The idea behind pretty much every bar is essentially the same: Create an enjoyable environment for people to come have drinks or food. This is our business. Maybe some bars don’t play the music you like, some bars don’t serve the food you like, some bars don’t play the sports games you like, it’s impossible to please everyone all the time, of course, but the idea is still pretty much the same.
Unfortunately, sometimes guests have a different idea of what the bar is supposed to be. Some people go to bars to start fights and act out their aggression, some people go to bars to coerce women and men into having sex with them and some people use our bars as a platform to push their political agenda. This is an unfortunate reality that bartenders sometimes have to deal with, and in certain certain markets like Uptown Oakland, Calif., violence is commonplace.
My guest today is Nate Olson. He’s worked behind the bar for two decades all across the country: in Minneapolis, Miami, New Orleans and the San Francisco Bay Area. Nate currently manages a lovely Italian restaurant in Oakland called Lungomare. Nate has seen some shit during his tenure, he’s had to deal with violence towards himself, his coworkers and between customers. He was managing Oakland’s Make Westing bar during the incident last July that involved death threats, Proud Boys, riot police and protesters. We will dive more into this incident and other violent situations after the break.
It is unfortunate and sad that acts of violence sometimes happen at our bars, and it’s extremely hard to know what to do. Every situation is different, but hopefully if we hear more about what others have done in the past, we will be able to handle these situations better in the future. Nate had a lot of great advice about what worked for him and what he would do differently. Check out my interview with Nate in the player below, on this page or wherever podcasts are found.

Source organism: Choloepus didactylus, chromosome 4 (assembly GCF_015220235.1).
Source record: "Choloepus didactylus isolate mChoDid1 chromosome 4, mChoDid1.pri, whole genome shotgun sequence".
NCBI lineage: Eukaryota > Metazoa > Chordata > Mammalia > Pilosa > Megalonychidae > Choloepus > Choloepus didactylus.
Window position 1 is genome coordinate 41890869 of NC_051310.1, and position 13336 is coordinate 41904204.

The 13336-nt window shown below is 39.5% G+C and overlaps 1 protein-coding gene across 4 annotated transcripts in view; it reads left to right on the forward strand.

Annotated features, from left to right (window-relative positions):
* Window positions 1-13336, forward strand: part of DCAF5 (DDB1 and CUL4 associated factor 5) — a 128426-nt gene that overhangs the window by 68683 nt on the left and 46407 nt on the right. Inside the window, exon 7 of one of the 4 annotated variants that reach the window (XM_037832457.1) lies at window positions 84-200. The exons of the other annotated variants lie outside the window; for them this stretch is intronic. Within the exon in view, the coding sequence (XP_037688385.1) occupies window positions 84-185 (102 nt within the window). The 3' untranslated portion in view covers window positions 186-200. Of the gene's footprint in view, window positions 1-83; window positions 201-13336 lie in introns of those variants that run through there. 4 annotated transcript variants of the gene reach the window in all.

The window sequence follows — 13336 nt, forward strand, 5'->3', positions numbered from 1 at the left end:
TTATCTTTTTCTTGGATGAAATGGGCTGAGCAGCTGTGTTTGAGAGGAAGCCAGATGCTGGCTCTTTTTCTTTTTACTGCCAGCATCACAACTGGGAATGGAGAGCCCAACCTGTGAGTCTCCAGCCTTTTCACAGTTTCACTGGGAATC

Honestly, I’m not an expert on violent situations and I’ve been fortunate myself to not be involved in very many. Every situation is totally different, which makes it so hard to know what to do. Experience helps, of course, but if the situation turns violent, it could be your last experience. The Bureau of Labor Statistics reported 138 fatalities in our industry in 2017. Many of those were the result of violence. Just a few weeks ago, four people were shot inside of the Halftime Sports Bar in downtown Oakland. My hope is that by learning from the experience of others we can better handle these situations ourselves, or even prevent them from happening altogether. Nate shared his experiences with some pretty traumatic violence. I want to get into these specific events a little bit more here.